The methodology for field data collection that includes the concept of development of an instrumented vehicle consists of sensors and V-box assembly, extracting different parameters from collected data, and file-handling for getting data in the final form. In order to measure speed and LC simultaneously, a synchronized setup consisting of a sensor assembly (to measure distances) and a GPS device (to measure speeds) with video cameras was used (refer to Fig.  1). The following subsections describe calculation of test and interacting vehicles’ speed, LC between them and vehicle-type determination.

3.1 Speed of test vehicle

Test vehicle speed is calculated using video V-box manufactured by ‘Racelogic.’ This is an accelerometer with a GPS data logger and two traffic-recording cameras. It updates vehicle position from satellite signals and calculates speed at every 10 Hz frequency.

3.2 LC between test and interacting vehicles

LC between vehicles, which is denoted by C in the context, is calculated using a set of six ultrasonic sensors fitted on both sides of test vehicles as shown in Fig.  1. The ultrasonic sensors are operated and controlled by a microcontroller board. The microcontroller and sensor setup is shown in Fig.  1a. The program code is written in an open project Arduino 1.0.5.
A sensor triggers an ultrasonic pulse at the speed of sound, which is reflected back after hitting any obstacle. When a pulse is triggered, detectors in the sensors search the reflected echo, whereas the microcontroller board keeps a track of time lag. Totally six sensors are fixed on vehicles during data-collection period (three on each side of the test vehicle) as shown in Fig.  1b. The distance between neighboring vehicle and sensor is calculated by time-of-flight, that is, half of the product of the speed of sound and the time required by waves from emitter to detector. The distance between two neighboring sensors is measured as inter-sensor distance. Each sensor emits pulses in a conical direction. Based on the pre-calibrated cone-angle and the distance between interacting vehicles, a correction to inter-sensor distance is made dynamically. For example, in Fig.  2, the corrected inter-sensor distance between sensors 1 and 2 is AL if the other vehicle is overtaking the test vehicle, and CN if the test vehicle is overtaking the other vehicle. The line AR in Fig.  2a represents the path followed by the edge of the interacting vehicle. If echo pulse is not detected, or if the object is beyond the stipulated range of sensors, then the sensors are programmed to return a ‘null’ reading. Ultrasonic pulses are set to trigger and receive pulses at 5 Hz frequency intervals.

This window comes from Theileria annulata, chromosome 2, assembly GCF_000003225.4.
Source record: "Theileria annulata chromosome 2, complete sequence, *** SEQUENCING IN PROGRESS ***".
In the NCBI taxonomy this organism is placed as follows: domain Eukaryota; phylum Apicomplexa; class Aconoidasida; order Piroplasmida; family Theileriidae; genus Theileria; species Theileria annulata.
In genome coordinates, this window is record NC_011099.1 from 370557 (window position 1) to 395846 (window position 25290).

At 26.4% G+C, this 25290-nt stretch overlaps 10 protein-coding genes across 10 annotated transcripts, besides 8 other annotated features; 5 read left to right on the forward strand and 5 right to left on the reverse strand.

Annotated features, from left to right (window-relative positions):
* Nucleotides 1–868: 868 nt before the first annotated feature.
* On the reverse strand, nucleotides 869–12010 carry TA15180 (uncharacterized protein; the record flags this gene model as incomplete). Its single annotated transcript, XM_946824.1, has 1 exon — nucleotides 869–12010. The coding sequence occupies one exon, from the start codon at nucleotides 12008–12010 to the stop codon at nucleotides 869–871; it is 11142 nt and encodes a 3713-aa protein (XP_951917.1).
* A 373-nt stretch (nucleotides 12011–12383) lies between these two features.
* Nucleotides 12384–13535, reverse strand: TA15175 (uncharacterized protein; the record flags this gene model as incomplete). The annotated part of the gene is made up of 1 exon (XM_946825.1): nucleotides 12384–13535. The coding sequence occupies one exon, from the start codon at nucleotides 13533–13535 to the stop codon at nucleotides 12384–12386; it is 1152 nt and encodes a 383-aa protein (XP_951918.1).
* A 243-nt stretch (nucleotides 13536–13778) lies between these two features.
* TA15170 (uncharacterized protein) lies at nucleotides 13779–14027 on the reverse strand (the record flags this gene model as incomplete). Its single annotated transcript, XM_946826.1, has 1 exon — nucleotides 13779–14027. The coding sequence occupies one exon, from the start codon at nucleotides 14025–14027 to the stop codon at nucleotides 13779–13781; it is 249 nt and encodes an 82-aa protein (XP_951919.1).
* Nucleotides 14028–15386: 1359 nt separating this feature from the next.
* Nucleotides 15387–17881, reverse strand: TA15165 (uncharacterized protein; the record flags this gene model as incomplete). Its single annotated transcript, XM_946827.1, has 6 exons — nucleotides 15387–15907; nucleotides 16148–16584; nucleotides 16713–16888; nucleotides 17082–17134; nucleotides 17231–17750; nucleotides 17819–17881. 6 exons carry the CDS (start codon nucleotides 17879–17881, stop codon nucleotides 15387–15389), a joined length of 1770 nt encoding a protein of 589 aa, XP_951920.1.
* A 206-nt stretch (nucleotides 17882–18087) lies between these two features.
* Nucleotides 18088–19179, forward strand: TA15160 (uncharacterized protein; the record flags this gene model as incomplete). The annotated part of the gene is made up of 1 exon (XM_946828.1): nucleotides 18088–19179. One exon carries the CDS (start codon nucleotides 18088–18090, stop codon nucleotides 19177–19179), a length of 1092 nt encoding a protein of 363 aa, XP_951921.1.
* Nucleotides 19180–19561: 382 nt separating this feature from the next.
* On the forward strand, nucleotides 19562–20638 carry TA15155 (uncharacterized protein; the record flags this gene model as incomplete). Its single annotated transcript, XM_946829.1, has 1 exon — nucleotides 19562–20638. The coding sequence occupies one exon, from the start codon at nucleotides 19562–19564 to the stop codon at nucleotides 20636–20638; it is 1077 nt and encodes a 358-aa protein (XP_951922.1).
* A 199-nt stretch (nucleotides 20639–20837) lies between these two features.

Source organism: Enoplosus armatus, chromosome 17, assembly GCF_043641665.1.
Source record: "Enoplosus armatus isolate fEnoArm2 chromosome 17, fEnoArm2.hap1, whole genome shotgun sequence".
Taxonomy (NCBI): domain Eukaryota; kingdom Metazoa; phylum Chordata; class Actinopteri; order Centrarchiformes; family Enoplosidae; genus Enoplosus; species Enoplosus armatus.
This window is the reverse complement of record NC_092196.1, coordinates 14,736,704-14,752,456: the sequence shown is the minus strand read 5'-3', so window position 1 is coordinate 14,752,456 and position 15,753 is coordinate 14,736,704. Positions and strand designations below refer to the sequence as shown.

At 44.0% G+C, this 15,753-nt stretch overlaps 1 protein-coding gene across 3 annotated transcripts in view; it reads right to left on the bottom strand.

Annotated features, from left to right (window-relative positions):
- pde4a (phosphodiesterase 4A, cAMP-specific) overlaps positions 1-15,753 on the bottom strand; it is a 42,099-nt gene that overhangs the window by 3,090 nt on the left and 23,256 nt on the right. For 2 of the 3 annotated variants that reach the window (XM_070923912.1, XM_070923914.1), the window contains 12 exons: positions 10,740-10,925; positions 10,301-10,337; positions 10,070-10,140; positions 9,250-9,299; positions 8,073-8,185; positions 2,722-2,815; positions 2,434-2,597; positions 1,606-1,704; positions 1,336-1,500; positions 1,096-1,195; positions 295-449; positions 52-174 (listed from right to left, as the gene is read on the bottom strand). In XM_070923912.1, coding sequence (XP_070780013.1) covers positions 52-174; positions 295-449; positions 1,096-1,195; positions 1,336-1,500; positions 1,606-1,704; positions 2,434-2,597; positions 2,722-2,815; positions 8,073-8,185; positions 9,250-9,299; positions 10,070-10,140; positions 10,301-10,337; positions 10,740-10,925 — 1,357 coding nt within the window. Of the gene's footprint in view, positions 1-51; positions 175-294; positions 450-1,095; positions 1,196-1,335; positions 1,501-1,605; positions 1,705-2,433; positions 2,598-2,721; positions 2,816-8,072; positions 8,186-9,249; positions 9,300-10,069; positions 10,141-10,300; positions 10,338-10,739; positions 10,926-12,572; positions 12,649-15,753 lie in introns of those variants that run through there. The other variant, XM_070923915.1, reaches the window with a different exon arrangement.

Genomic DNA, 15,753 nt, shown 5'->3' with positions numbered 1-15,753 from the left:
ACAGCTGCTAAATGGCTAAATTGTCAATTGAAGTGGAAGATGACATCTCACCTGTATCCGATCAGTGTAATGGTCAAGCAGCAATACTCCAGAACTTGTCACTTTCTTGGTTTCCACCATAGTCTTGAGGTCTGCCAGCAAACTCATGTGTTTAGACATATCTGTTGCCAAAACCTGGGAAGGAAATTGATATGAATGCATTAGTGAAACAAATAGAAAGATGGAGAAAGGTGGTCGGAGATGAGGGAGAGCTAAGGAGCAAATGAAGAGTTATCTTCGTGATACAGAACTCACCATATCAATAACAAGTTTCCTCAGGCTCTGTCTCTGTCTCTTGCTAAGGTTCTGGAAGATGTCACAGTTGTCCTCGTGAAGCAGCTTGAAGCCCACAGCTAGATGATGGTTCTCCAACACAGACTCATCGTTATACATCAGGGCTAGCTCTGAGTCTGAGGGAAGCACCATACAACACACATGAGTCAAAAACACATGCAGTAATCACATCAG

3.3 Speed of interacting vehicle

The relative speed of the interacting vehicle is calculated from Eq. ( 1) based on the test vehicle speed, inter-sensor distance and sensor time stamps of vehicle detection. Thus, the speed of interacting vehicle \((v_{\text{I}} )\) can be calculated, once the speed of test vehicle \((v_{\text{T}} )\) during this interaction is known.
$$v_{\text I} = v_{\text{T}} \pm \frac{D}{\Delta t},$$
(1)
where D denotes the corrected inter-sensor distance and Δ t denotes the difference in sensor time stamps of vehicle detection.
If the interacting vehicle is overtaking the test vehicle, the relative speed is added to the test vehicle’s speed; else, it is subtracted from the test vehicle’s speed. V-box and sensor setup run independently and collect data at similar frequencies. Hence, initial readings (starting datum) of both the equipments are synchronized by matching with a global time.

3.4 Determination of type of interacting vehicles

It is difficult to distinguish whether the echoed ultrasonic pulses received by the detectors are reflected from other neighboring vehicles or any other obstacles (like median, street furniture, etc.) solely on the basis of obtained sensor readings. To segregate actual interaction readings, observer needs to manually identify vehicle types with their approximate times of interactions. For this purpose, the video recorded by the two attached cameras focused on either sides helps in identifying vehicle type of interacting vehicle and its approximate time of interaction for each side. This time of interaction is already synchronized in GPS data logger. While identifying, vehicles were classified into various categories like cars, buses, trucks, light commercial vehicles (LCV), motorized three-wheelers (auto) and motorized two-wheelers (bike). The urban traffic in the study stretch consisted of majority of these vehicle types, and the clubbing into these categories is on the basis of similarity in vehicle characteristics (such as size, engine properties, steering capability).

3.5 File-handling and processing of collected data